WorldView: A Language Blog

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WorldView Good Reads: North Korean Fears of South Korean Culture

Published: October 26, 2021

In 2013, a relatively unknown corporation in South Korea, Big Hit Entertainment, debuted an all-boy seven-member K-pop band. Their name was BTS, which stands for Bangt'an Sonyondan, or Bullet-proof Boy Scouts. 

Campers dance to a K-pop song at Sup sogui Hosu, the Korean Language Village.
Villagers dance to K-pop at Sup sogŭi Hosu.

While BTS was not the first K-pop band to become popular overseas, nor did the group's videos hold the record for most views on YouTube as did Kangnam Style in 2012, it has grown to become the most popular K-pop group in the history of the industry. The members of BTS have also become spokespeople for global youth, granted speaking spots at the UN, for example. They were even given free reign of the United Nations' building, as you can see from this explosive video, Permission to Dance, from last month. In late November they are scheduled to perform in L.A. in the first live K-pop concert since the beginning of the pandemic. Tickets are expected to sell within seconds. 

The popularity of K-pop is one of the causes for the spike in interest in the Korean language over the last ten years, especially among non-heritage speakers. K-pop has also raised the ire of North Korean leader Kim Jong Un as a potential security threat, since some K-pop materials are finding their way into North Korea. For more on what K-pop is doing in North Korea, see my recent KEI blog post, North Korean Fears of South Korean Culture.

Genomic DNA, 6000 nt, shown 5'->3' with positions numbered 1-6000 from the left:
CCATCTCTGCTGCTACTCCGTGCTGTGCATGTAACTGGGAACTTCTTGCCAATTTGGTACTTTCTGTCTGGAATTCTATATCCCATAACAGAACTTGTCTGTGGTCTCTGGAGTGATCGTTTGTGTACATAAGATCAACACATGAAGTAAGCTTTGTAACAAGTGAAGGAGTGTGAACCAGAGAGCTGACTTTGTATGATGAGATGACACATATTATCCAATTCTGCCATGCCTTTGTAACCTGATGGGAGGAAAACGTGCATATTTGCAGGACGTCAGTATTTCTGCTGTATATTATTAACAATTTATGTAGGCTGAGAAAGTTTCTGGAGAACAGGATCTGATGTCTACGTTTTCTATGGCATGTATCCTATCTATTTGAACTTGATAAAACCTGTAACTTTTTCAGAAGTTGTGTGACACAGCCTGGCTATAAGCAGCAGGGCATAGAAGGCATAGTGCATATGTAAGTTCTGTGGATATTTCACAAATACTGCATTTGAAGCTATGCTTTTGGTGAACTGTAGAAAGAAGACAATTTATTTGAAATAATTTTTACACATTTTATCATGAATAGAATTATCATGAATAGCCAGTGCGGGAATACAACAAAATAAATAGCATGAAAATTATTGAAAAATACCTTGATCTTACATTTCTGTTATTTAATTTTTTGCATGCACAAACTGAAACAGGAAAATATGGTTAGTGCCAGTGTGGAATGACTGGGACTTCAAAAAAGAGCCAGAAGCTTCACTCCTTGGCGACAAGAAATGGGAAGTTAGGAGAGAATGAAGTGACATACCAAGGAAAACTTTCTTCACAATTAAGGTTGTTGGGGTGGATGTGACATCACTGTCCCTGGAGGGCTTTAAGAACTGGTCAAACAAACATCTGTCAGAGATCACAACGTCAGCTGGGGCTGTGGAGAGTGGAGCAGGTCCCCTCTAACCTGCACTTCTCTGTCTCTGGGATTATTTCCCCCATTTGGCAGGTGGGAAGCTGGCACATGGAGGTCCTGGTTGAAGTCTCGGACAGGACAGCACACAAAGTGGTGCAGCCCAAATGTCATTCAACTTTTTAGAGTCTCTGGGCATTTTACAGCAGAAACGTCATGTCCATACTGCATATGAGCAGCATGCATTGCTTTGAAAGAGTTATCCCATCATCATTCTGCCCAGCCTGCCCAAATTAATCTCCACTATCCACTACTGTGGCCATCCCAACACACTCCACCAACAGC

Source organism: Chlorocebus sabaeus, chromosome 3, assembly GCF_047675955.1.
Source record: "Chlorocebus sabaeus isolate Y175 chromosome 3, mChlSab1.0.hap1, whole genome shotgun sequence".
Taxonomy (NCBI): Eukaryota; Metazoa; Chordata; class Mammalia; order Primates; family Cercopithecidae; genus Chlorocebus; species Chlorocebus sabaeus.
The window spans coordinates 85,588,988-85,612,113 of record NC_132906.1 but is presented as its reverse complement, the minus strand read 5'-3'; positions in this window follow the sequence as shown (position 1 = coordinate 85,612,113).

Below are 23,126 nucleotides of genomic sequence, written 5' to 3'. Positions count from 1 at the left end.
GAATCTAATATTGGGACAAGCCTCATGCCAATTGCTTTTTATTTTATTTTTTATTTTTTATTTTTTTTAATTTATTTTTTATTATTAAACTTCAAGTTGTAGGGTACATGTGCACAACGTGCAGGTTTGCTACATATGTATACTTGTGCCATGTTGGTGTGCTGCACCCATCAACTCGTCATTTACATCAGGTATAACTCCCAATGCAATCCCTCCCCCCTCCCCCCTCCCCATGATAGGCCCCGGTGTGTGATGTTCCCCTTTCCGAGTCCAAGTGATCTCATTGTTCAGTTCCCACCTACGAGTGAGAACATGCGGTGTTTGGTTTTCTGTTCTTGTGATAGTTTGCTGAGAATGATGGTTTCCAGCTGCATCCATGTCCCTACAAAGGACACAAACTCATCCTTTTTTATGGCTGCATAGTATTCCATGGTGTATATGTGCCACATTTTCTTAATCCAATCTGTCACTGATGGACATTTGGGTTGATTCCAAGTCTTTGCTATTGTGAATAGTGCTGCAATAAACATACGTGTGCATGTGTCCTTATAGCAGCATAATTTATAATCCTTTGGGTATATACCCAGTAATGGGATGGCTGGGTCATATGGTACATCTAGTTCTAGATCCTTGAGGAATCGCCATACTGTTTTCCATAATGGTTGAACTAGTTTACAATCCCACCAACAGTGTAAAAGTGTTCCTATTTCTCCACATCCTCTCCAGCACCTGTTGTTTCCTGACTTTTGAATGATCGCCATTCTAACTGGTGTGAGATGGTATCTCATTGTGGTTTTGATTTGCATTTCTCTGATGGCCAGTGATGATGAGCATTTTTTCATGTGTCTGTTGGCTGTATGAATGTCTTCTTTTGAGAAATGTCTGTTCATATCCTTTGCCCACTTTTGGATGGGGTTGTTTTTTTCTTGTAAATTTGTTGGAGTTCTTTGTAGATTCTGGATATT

And if you are one of the lucky few to get a ticket to the live performance of Permission to Dance in L.A., share your photos with us!

About the Author

Dafna Zur holds up her name tag at Sup sogui Hosu, the Korean Language Village

Dafna Dahee Zur (다희) is an Associate Professor of Korean literature and culture in the Department of East Asian Languages and Cultures of Stanford University. She also serves as the Director of the Center for East Asian Studies. This is her 17th year on Concordia Language Villages staff and her 9th year as the dean of Sup Sogŭi Hosu. She earned her Ph.D. in Korean language and literature from UBC, with research covering topics such as North Korean science fiction, the Korean War in North and South Korean children’s literature, childhood in cinema, and Korean popular culture. In 2017, her first book was published with Stanford University Press with the title Figuring Korean Futures: Children’s Literature in Modern Korea. She has also published translations in, The Columbia Anthology of Modern Korean Short Stories, and the Asia Literary Review.

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